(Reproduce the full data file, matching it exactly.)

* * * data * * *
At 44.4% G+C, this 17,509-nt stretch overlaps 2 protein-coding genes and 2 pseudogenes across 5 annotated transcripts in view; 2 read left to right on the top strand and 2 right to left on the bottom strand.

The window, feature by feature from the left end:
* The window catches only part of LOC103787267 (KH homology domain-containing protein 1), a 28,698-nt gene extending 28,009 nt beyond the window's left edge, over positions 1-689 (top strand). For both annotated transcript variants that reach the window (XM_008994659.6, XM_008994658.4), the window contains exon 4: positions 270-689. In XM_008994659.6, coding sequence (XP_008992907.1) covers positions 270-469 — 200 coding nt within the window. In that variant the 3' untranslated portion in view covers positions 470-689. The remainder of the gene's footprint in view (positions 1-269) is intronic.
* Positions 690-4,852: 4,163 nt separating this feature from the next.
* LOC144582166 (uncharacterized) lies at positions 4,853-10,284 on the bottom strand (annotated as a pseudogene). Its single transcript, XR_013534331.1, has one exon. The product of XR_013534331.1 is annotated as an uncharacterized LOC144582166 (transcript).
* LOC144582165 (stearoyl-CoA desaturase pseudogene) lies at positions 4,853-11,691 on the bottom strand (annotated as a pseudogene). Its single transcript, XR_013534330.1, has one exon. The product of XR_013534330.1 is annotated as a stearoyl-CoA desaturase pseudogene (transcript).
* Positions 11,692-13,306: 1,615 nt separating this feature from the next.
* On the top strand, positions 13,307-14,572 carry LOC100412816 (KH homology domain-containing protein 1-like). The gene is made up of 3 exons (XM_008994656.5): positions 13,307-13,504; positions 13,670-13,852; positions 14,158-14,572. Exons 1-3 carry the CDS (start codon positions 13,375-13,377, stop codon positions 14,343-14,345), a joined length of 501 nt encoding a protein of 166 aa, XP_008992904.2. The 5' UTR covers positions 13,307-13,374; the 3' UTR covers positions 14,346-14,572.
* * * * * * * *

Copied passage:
At 44.4% G+C, this 17,509-nt stretch overlaps 2 protein-coding genes and 2 pseudogenes across 5 annotated transcripts in view; 2 read left to right on the top strand and 2 right to left on the bottom strand.

The window, feature by feature from the left end:
* The window catches only part of LOC103787267 (KH homology domain-containing protein 1), a 28,698-nt gene extending 28,009 nt beyond the window's left edge, over positions 1-689 (top strand). For both annotated transcript variants that reach the window (XM_008994659.6, XM_008994658.4), the window contains exon 4: positions 270-689. In XM_008994659.6, coding sequence (XP_008992907.1) covers positions 270-469 — 200 coding nt within the window. In that variant the 3' untranslated portion in view covers positions 470-689. The remainder of the gene's footprint in view (positions 1-269) is intronic.
* Positions 690-4,852: 4,163 nt separating this feature from the next.
* LOC144582166 (uncharacterized) lies at positions 4,853-10,284 on the bottom strand (annotated as a pseudogene). Its single transcript, XR_013534331.1, has one exon. The product of XR_013534331.1 is annotated as an uncharacterized LOC144582166 (transcript).
* LOC144582165 (stearoyl-CoA desaturase pseudogene) lies at positions 4,853-11,691 on the bottom strand (annotated as a pseudogene). Its single transcript, XR_013534330.1, has one exon. The product of XR_013534330.1 is annotated as a stearoyl-CoA desaturase pseudogene (transcript).
* Positions 11,692-13,306: 1,615 nt separating this feature from the next.
* On the top strand, positions 13,307-14,572 carry LOC100412816 (KH homology domain-containing protein 1-like). The gene is made up of 3 exons (XM_008994656.5): positions 13,307-13,504; positions 13,670-13,852; positions 14,158-14,572. Exons 1-3 carry the CDS (start codon positions 13,375-13,377, stop codon positions 14,343-14,345), a joined length of 501 nt encoding a protein of 166 aa, XP_008992904.2. The 5' UTR covers positions 13,307-13,374; the 3' UTR covers positions 14,346-14,572.